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Jubilee strike off - BBC unions settle dispute

22 May 2012

A national dispute over pay and conditions at the BBC has been settled. BECTU, Unite and the NUJ yesterday endorsed concessions offered by BBC management. The dispute threatened strike action over the Jubilee weekend.

The corporation's 1 per cent pay offer for 2012-13 – subject to a minimum increase of £400 – remains derisory, the unions say, but they have secured concessions on conditions which will provide valuable protections during the current licence fee period.

They accept the below-inflation pay offer for 2012-13 will not be improved, but the agreement commits the BBC to avoiding a similar dispute in future:

"While is it accepted that funding cuts will have an impact on staff, both the joint unions and management believe a continuous pattern of annual settlements which represent a real cut in pay are neither desirable nor sustainable, the agreement says.
"A great deal is expected from people in the BBC and, while no one is immune from the impact of the reduced funding, employees must be paid fairly."

The dispute, prompted by last month's BBC's pay offer, also challenged the BBC on plans to cut allowances for unpredictable working. In addition, the dispute highlighted staff dissatisfaction with the appraisal system and dismay at the BBC's failure to implement an agreement reached last October on staff redeployment. Concessions have been secured in all three areas.

On staff allowances, the BBC states: "there will be no imposed reduction in unpredictability and flexibility rates for existing recipients".

Staff across the country had expressed anger at moves to introduce compulsory appraisal ratings – seen as paving the way for the introduction of performance-related pay.

The agreement states, "performance ratings will continue to be voluntary (both verbal and written) for the next two years. After that time the position will be reviewed".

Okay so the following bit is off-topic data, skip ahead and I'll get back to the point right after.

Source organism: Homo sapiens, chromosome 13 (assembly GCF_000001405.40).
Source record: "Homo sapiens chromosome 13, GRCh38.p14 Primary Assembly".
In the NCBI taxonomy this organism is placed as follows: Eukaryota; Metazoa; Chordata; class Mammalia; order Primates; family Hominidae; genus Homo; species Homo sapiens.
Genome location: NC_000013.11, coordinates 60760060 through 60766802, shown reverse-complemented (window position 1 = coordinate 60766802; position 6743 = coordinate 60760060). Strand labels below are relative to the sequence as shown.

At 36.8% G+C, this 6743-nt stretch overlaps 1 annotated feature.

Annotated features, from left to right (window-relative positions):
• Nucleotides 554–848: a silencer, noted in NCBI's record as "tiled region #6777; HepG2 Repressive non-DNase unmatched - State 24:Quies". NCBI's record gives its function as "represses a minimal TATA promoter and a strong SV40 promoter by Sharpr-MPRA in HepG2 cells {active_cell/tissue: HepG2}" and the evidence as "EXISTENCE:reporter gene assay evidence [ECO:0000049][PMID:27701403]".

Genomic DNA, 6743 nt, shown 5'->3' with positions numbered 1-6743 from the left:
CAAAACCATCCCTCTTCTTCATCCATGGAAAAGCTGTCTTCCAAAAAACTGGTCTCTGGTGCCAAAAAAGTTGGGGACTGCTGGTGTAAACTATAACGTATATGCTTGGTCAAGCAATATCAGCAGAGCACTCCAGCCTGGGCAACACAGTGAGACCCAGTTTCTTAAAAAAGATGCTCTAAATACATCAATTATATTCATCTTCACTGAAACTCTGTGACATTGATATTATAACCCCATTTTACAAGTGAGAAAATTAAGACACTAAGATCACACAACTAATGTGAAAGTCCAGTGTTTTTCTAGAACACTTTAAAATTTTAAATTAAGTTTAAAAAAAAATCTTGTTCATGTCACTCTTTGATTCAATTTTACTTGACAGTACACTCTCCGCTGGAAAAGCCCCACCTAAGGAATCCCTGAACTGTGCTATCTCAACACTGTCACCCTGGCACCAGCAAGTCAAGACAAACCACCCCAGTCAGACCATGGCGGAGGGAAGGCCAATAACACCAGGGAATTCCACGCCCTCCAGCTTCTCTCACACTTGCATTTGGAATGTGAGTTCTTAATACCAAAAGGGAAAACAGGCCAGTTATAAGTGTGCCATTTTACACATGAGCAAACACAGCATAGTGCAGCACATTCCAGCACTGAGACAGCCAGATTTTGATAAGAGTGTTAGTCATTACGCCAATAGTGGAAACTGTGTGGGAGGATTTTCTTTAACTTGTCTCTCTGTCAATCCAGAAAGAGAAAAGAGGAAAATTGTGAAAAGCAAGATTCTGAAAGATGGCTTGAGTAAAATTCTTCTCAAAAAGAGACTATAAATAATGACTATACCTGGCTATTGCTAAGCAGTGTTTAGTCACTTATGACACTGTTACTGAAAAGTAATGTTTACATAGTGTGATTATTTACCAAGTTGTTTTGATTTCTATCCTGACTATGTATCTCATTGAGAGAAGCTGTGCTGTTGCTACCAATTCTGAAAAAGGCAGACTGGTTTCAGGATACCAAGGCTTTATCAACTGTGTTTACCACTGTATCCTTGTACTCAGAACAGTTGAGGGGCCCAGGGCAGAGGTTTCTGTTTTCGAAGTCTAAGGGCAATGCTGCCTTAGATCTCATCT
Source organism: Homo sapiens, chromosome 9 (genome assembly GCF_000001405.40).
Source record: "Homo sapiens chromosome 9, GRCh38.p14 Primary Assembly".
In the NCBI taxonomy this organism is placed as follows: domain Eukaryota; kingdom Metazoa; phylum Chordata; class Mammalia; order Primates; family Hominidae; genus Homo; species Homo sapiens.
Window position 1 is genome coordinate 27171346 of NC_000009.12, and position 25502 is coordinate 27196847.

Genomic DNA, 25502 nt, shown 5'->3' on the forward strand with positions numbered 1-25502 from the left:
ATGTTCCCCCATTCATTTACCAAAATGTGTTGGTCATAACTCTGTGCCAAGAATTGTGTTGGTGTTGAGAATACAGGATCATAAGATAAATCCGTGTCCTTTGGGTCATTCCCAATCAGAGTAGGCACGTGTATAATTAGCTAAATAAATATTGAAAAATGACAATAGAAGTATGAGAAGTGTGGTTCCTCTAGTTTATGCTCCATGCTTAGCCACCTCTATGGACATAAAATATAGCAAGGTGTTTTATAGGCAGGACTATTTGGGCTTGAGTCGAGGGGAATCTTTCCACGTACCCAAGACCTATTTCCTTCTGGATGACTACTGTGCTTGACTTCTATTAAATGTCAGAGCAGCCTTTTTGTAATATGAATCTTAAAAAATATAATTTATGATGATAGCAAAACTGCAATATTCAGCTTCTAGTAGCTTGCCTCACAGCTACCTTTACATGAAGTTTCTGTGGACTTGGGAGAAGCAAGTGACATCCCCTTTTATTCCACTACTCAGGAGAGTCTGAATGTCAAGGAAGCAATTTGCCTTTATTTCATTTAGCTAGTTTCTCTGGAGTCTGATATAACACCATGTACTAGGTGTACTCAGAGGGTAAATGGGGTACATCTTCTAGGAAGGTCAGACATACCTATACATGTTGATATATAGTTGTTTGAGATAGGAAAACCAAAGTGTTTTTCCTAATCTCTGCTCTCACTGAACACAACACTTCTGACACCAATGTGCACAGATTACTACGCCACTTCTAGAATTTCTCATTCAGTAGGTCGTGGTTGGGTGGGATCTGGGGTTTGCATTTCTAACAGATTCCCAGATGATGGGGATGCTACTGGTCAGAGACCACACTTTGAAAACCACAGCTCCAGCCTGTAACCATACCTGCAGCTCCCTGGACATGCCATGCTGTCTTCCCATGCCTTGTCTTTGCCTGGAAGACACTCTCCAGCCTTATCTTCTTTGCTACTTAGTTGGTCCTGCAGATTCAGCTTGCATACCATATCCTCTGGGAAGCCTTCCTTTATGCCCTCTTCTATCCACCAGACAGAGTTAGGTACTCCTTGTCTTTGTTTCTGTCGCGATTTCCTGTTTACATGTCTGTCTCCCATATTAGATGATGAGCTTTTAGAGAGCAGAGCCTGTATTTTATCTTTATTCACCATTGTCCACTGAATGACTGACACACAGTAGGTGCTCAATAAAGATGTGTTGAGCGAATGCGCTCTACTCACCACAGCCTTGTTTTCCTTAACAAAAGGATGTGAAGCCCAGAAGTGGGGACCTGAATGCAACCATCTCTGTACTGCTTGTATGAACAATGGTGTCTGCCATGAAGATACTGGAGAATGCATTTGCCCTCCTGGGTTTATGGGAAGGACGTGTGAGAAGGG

With the threat of 2,000 job losses, courtesy of the Delivering Quality First strategy announced last October, the unions' recent agreement on redeployment is seen as critical. The new agreement has added guarantees that all managers will review a central database of staff at risk of redundancy before advertising vacancies either internally or externally.

Michelle Stanistreet, NUJ general secretary, said:

"We are now making constructive and positive progress in trying to find proper and long-term solutions. The immediate risk of redundancies at TV current affairs and the World Service have been averted.
"This has only been achieved because NUJ members have stood solidly together in opposition to compulsory redundancies.
"We have been deeply concerned by the failure of the redeployment process and the settlement addresses the problem. The BBC's stance on pay is disappointing, but the package of concessions on other pay-related issues and appraisals addresses key concerns for journalists across the BBC."

Gerry Morrissey, BECTU's general secretary, said:

"The BBC's handling of this year's pay talks will continue to anger staff and our members will suffer financially.
"However, viewed nationally, pay was not the primary concern and, in light of this, we doubted the success of strike action.
 Yet we believe that this week's agreement with the BBC, incorporating valuable concessions not only on collective bargaining but also on key allowances, appraisals and on redeployment, represents vital protections for staff."

Mike Eatwell, Unite's industrial officer said:

"The decision of all parties to avoid a dispute has not been without concessions by both employer and unions.
"The clear threat to collective bargaining wrapped up in the management cuts proposals has been averted. The emphasis on simply shedding labour rather than putting the effort in to redeploy workers has also been reduced."

Tags: , bbc, broadcasting, BECTU, Unite, collective bargaining